Catch up with….Garrow’s Law

Hello and welcome to Tellysquawks, your fun, light-hearted look at what’s been on TV this week. Today, we’ll be reviewing Episode 3 of Garrow’s Law, which featured as its main story the systematic state-sponsored torture, rape, mutilation and murder of the people of Trinidad.

It’s too difficult a job to do my usual attempt at a joke filled review – the episode was bleaker than a Morrissey biopic directed by Werner Herzog-  and what makes it worse is that this (or something very similar) actually happened to actual real people.

Fictional unpleasantness can be good fun, historical unpleasantness, less so.

The episode opened with Lady Sarah getting ready for her custody hearing at the Chancery court to try and win back baby Samuel from the clutches of the evil Sir Arthur. Her case was based on the flimsiest of precedent, so even with Mr Silvester acting as her advocate she was onto a loser – despite an impassioned plea from her that a baby should not just be property, and that a mother’s bond should give her rights beyond her husband.

The Chancery courts appear to be a Georgian version of The Jeremy Kyle Show – a public gawpfest where onlookers can  pass comment loudly and chunter away amongst themselves.  It does London of the 18th century a lot of credit that the people in Chancery generally have more teeth and brain cells than that of the guests on Jezza.

Meanwhile, Young Master Garrow is appointed by Mr Southouse (still with an alarming cough) to take the case of Luisa Calderon, a young Freewoman (freed slave) of Trinidad, against Governor General Picton – who has ordered her tortured for a crime she did not commit.

Luisa is aided in this by Fullerton, the new civilian governor of the island, who has reams of evidence showing that Picton was systematically torturing the population – slaves and Freemen alike.

Almost as soon as he agrees to the case, YMG is summoned to the chambers of Melville, the alarmingly chestnut wigged Lord Chancellor, and is offered a deal – prosecute Picton for this case alone, do not reveal the underlying problems for fear of embarrassing the political elite of London who have many business interests on the island, and Melville will ensure that Lady Sarah gets custody of her son.

Wracked with guilt and hogtied by his conscience, YMG takes the deal for the good of his family and watches with horror in court as Luisa’s character is assassinated by Mr Silvester (back in his usual place as weasel–in-chief of the establishment); yet still manages to build enough of a case against Picton to convict him.

The moment of truth comes when Fullerton takes the stand and strongly intimates that there’s more evidence to come. “No more questions” says Will, to a look of disgust from Fullerton.

Outside, Southouse confronts Will, furious with the betrayal of his ideals – the apoplexy and Gaol Fever combine and he collapses with a cry of “Go in, do your duty.”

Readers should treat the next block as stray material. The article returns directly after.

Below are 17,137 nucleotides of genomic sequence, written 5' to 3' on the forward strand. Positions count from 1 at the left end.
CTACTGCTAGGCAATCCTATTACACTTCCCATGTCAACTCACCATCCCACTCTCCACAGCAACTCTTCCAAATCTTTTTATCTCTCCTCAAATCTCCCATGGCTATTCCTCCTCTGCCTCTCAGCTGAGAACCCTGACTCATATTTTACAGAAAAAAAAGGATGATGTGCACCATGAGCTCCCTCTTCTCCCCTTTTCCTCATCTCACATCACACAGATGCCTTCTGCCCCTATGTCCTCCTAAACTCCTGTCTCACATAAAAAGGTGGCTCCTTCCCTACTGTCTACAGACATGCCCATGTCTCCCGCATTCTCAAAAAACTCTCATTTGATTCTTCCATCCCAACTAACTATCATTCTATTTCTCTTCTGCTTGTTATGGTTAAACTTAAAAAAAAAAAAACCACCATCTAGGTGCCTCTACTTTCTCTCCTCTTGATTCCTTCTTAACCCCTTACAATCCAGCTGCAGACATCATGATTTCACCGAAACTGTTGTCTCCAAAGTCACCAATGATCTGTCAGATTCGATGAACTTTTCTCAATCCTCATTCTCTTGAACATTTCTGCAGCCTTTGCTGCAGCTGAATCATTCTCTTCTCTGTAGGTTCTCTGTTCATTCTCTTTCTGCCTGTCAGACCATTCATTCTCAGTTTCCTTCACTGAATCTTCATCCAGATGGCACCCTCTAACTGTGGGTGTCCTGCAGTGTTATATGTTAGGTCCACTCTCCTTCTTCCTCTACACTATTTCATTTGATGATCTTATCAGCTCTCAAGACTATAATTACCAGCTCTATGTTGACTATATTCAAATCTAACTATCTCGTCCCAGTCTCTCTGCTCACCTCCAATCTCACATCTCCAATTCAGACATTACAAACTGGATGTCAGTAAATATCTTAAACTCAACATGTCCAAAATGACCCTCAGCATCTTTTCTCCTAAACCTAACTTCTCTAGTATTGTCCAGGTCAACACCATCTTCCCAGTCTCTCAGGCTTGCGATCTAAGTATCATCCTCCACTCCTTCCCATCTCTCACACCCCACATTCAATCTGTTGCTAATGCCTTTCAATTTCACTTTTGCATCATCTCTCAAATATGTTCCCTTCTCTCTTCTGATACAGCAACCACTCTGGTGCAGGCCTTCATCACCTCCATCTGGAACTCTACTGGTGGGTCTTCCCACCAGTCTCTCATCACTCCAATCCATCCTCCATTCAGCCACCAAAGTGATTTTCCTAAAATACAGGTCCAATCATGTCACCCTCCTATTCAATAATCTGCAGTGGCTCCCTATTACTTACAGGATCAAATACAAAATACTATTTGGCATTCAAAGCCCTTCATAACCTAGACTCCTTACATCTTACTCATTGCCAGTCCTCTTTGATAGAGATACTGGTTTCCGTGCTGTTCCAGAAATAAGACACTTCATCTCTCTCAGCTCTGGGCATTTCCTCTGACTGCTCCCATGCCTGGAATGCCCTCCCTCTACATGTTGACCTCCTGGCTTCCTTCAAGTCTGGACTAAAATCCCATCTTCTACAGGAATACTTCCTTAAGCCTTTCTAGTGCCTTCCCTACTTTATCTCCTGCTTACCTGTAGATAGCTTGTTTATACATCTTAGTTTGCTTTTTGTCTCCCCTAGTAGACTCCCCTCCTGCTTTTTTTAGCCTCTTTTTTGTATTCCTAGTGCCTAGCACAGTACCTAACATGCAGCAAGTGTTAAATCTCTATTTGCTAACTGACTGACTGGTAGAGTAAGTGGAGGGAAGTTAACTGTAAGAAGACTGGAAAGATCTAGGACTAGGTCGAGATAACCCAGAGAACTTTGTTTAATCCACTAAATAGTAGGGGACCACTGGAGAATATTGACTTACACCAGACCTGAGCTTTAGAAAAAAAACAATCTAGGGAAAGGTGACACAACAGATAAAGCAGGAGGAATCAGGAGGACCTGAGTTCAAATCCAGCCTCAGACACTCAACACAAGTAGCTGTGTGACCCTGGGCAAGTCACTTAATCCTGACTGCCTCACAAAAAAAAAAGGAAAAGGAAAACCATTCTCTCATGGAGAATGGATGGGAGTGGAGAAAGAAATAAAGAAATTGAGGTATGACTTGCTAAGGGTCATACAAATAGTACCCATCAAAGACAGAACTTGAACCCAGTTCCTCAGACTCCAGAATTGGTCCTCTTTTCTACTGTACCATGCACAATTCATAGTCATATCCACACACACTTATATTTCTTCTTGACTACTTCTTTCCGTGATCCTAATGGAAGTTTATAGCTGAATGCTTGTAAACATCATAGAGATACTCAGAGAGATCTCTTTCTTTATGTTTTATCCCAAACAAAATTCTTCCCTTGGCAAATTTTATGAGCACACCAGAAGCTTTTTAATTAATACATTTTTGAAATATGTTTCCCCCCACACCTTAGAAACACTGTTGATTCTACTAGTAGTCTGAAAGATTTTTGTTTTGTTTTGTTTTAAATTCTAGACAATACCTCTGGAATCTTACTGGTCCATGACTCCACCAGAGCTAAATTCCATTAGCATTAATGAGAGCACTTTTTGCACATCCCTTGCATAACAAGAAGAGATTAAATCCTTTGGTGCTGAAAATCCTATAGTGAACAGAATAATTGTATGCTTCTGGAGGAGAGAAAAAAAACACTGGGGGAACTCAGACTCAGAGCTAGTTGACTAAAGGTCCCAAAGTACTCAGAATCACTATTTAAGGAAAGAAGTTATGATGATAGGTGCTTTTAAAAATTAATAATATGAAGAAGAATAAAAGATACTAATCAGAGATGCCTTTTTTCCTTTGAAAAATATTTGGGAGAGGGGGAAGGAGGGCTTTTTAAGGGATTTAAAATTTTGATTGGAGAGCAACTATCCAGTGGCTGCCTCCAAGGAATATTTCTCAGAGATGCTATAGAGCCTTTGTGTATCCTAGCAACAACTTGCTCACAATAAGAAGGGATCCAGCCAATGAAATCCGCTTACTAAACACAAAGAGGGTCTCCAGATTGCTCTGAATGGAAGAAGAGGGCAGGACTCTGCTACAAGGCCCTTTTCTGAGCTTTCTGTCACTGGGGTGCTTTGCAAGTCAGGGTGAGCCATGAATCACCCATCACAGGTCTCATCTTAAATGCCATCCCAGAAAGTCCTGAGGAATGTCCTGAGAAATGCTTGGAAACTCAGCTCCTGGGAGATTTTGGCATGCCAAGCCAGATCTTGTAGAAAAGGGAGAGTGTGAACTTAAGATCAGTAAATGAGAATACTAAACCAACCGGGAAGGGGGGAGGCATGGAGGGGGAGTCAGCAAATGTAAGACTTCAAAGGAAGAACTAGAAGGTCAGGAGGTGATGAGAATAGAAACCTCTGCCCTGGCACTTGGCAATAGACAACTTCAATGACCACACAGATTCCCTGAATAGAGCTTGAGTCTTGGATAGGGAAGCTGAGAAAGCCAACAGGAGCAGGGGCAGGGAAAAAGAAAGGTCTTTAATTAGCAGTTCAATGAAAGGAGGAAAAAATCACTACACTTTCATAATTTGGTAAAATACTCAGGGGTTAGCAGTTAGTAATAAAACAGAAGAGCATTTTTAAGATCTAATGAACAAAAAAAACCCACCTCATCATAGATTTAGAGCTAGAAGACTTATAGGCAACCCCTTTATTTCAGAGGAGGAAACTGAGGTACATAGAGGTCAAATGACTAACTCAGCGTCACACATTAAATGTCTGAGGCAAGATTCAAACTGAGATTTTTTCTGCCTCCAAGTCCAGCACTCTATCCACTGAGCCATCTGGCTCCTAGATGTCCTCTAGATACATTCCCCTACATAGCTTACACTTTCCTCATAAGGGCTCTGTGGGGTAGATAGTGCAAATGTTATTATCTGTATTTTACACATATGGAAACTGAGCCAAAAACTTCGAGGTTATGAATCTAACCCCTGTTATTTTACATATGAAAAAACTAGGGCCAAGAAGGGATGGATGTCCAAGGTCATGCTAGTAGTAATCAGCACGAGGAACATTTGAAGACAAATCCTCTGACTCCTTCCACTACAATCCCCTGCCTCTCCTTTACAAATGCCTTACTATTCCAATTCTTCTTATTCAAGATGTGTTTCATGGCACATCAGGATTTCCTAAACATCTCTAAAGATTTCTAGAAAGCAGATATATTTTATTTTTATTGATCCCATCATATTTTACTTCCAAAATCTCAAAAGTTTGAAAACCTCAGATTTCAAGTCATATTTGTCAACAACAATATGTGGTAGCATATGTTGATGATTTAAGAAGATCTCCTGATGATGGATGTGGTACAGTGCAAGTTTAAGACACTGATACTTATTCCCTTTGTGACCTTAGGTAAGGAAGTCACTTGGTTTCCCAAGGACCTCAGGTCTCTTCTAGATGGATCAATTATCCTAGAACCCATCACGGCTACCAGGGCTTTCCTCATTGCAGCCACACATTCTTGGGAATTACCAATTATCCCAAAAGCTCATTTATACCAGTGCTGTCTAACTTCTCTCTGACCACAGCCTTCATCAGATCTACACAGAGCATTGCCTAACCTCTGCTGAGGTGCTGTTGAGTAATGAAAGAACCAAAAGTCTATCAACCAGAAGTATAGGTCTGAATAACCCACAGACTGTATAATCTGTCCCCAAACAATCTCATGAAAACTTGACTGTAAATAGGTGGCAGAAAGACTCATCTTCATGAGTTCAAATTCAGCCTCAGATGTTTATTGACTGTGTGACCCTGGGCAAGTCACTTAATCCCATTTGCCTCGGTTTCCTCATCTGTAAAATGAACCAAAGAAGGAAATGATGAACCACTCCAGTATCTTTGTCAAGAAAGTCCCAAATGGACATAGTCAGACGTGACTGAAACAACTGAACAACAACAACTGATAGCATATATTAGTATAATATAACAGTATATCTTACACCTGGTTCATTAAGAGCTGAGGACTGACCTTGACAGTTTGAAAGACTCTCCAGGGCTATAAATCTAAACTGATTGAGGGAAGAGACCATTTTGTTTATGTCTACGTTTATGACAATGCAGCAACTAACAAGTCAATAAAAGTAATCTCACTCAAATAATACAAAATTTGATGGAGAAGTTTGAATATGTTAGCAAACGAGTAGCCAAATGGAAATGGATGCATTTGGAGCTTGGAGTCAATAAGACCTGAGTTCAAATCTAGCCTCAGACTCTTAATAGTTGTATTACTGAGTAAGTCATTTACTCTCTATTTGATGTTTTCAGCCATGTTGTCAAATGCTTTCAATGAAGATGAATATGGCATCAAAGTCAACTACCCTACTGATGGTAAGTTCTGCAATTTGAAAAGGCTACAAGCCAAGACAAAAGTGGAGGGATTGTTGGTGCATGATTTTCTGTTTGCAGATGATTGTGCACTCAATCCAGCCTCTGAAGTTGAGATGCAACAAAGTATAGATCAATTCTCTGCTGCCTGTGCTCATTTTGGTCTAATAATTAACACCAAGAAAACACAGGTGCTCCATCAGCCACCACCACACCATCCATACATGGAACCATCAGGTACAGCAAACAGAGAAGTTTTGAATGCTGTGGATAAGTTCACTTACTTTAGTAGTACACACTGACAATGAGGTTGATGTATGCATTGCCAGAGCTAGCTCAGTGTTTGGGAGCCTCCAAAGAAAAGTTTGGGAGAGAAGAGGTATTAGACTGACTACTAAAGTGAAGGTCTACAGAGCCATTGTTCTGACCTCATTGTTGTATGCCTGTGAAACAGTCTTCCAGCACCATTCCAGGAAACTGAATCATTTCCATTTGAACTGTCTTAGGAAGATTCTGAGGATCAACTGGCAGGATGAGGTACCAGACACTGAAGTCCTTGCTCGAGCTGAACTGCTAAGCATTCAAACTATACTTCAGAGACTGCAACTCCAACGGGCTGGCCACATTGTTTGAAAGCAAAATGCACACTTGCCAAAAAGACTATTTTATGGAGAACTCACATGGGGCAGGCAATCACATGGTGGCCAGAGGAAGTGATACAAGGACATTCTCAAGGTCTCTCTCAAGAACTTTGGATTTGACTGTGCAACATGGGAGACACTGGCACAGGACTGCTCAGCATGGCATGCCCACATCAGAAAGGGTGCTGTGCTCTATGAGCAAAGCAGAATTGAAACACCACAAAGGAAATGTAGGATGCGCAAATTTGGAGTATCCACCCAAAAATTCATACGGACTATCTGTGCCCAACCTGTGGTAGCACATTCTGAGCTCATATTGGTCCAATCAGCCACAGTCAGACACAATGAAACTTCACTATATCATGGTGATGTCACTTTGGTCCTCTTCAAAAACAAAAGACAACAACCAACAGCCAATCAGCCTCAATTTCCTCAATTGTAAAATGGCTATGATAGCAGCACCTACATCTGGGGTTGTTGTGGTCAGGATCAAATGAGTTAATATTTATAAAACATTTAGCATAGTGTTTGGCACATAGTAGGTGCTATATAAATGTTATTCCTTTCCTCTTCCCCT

And do his duty he does: Southouse’s young nephew proves every bit as persistent as his dying uncle, finding Picton’s torturer and bringing him to the stand. The details of the torture are too upsetting to go into; but this, combined with YMGs incisive questioning brings a filthy, racist rant from Picton, and a guilty verdict from the jury.

Picton, of course, is free to leave despite his guilt – and YMG has ruined another chance to get into the good books of Lord Melville.

I know we expect our Sunday night TV to be Downton-esque froth to take our minds from going back to work, but for all its unpleasantness this was a fantastic hours’ worth of television. Superbly acted, with a special mention to Sasha Frost for playing Luisa with quiet dignity; a gripping story which did not have a weak minute; and showing the full horror of Britain’s ‘glorious’ Empire.

It’s strange to say that the few moments of lightness in the episode were all around the dying Mr Southouse.

Alun Armstrong put in a performance worthy of the 2011 Robert Hardy Award for Overacting in a Costume Drama during his corridor collapse and lapsed into Yoda-esque whispered grammar on his deathbed. The final scenes with Will and Sarah were touching and gentle, especially compared to the horror of the courtroom and the colonies.

Tomorrow’s episode is the last of the series: hopefully it’ll be a lot more fun.

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Garrow’s Law is on Sundays, BBC1, 9pm.

You can follow Graeme on Twitter here

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4 Responses to Catch up with….Garrow’s Law

  1. Lydia says:

    Indeed a wonderfully packed episode.. Masterfully acted by all. Loved Sasha Frost as the young louisa calderon…Subtle, classy and beautifully acted. What a stunningly refreshing performance.. Hope we see much more of her in future episodes!!

  2. Katie says:

    Wonderfully acted episode. I agree, Sasha Frost’s performance stood out; it’s great to see such a character and storyline on British TV. Well done all involved.

  3. Brad says:

    Best episode so far, Would love to see the Character Luisa Calderon more. Will she be back in series 4?

  4. Winston says:

    What a great episode and I agree Sasha Frost was superb and I would love to see more of her and the story of Luisa Calderon

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